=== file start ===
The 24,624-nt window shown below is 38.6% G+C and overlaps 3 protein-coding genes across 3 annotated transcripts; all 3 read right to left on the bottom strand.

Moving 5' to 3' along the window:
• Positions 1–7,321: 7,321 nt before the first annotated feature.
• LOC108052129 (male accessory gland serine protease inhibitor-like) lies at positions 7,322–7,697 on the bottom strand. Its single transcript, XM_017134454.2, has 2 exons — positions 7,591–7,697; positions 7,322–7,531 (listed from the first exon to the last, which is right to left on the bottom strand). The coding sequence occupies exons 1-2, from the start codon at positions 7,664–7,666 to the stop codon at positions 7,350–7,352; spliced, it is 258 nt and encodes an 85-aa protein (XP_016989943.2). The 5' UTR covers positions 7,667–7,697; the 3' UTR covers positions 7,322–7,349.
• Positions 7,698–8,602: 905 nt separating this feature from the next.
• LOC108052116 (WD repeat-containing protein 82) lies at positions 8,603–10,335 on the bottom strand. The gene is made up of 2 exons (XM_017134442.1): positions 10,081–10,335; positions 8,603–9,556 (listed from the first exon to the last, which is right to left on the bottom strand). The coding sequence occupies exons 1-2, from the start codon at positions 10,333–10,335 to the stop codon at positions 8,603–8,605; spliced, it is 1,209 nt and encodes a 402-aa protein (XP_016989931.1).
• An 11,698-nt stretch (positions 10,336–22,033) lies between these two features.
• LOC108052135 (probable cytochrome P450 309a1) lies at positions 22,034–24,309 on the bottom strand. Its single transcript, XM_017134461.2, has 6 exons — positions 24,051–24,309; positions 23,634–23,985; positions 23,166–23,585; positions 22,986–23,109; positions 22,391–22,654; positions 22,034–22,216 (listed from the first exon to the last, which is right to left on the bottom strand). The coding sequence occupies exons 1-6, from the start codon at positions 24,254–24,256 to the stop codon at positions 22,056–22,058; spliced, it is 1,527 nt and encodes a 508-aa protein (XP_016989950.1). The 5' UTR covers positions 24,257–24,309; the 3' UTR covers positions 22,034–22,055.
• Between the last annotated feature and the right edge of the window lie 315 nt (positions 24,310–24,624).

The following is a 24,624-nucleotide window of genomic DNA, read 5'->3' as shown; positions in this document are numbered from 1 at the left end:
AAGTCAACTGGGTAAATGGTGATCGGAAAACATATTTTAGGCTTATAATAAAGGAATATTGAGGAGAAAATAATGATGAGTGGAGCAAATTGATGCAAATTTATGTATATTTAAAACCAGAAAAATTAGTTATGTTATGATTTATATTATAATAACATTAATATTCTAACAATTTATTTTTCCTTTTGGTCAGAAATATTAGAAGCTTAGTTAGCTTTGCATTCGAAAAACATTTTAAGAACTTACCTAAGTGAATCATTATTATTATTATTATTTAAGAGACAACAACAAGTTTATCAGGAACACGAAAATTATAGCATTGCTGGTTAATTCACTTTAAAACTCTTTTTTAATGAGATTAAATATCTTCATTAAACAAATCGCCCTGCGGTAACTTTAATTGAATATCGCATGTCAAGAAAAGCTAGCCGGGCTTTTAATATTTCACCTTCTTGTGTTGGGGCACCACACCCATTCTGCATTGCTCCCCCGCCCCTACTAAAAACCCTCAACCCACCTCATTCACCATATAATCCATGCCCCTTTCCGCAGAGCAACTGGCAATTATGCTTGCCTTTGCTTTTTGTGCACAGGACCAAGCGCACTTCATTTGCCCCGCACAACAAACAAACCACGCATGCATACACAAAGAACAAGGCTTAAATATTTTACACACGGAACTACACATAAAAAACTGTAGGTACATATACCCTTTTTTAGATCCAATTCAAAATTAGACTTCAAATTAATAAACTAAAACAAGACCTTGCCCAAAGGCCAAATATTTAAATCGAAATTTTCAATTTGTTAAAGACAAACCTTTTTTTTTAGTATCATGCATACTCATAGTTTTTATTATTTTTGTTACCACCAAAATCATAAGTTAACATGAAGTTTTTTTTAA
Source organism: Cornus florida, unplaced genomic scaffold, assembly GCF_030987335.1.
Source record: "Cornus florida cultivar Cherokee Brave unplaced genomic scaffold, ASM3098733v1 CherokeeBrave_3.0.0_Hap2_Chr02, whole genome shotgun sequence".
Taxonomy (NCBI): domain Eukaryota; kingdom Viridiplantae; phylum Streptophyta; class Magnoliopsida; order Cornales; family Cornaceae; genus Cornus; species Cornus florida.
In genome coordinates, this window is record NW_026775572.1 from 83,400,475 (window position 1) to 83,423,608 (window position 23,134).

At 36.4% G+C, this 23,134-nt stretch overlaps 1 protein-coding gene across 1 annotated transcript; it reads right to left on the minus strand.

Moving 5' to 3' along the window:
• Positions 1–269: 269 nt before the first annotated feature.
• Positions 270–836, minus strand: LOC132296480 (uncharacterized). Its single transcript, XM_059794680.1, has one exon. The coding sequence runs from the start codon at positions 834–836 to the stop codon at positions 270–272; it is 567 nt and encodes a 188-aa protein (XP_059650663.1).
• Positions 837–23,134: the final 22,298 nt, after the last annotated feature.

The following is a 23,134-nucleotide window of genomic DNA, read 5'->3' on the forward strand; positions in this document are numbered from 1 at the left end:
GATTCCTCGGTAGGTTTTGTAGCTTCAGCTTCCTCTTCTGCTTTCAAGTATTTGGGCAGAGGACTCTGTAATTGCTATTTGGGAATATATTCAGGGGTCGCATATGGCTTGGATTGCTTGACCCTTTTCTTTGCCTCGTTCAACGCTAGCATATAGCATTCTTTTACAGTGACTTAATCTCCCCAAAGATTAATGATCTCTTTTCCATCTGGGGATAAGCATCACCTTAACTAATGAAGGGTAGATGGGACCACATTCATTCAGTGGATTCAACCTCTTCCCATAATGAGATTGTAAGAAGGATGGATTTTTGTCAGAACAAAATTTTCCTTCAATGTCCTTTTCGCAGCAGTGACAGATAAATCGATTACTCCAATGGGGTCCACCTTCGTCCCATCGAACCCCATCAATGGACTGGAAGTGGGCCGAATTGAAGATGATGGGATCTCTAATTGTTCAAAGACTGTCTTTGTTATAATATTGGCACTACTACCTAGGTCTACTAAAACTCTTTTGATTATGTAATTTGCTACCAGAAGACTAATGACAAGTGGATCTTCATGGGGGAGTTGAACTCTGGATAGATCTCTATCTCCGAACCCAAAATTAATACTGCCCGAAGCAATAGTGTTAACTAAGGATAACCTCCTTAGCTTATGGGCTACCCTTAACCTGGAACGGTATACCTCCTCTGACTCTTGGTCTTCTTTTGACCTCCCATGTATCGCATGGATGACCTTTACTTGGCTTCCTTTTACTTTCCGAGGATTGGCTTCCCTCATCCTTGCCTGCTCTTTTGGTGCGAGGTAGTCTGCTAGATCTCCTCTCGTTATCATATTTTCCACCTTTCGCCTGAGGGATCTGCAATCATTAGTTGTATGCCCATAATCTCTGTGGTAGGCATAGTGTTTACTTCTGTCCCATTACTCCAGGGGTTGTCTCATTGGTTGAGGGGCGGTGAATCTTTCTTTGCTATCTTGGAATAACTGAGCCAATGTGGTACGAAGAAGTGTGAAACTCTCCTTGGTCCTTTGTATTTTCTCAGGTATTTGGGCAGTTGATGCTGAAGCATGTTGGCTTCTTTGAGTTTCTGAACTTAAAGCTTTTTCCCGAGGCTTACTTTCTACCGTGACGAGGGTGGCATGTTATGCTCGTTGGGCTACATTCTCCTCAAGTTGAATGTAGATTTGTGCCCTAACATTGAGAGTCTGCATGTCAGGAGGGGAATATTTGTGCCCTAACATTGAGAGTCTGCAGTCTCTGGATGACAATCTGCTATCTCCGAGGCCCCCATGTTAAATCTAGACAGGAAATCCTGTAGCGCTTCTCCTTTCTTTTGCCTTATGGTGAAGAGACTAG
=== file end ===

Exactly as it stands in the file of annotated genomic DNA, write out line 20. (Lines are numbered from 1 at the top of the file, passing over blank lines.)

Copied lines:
• Positions 837–23,134: the final 22,298 nt, after the last annotated feature.